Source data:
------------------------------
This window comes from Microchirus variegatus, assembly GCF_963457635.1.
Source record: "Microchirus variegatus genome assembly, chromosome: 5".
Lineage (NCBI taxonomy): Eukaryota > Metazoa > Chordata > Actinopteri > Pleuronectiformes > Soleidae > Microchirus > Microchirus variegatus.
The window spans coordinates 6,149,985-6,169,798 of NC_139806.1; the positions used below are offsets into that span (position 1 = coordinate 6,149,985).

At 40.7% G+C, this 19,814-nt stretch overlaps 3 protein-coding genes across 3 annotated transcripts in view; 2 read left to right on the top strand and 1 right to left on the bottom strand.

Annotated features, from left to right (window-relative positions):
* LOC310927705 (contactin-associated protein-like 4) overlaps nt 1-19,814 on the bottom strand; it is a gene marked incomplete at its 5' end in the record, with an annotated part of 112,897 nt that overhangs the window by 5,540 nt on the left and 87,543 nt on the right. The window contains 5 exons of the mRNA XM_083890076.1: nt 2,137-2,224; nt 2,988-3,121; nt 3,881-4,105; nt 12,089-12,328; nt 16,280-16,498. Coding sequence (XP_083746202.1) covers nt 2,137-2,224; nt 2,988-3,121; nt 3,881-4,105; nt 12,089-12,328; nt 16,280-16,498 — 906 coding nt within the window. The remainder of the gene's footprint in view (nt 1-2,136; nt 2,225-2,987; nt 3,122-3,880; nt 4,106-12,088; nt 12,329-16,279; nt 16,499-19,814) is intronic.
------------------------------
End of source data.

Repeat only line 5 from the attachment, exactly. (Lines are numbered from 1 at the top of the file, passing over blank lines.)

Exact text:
At 40.7% G+C, this 19,814-nt stretch overlaps 3 protein-coding genes across 3 annotated transcripts in view; 2 read left to right on the top strand and 1 right to left on the bottom strand.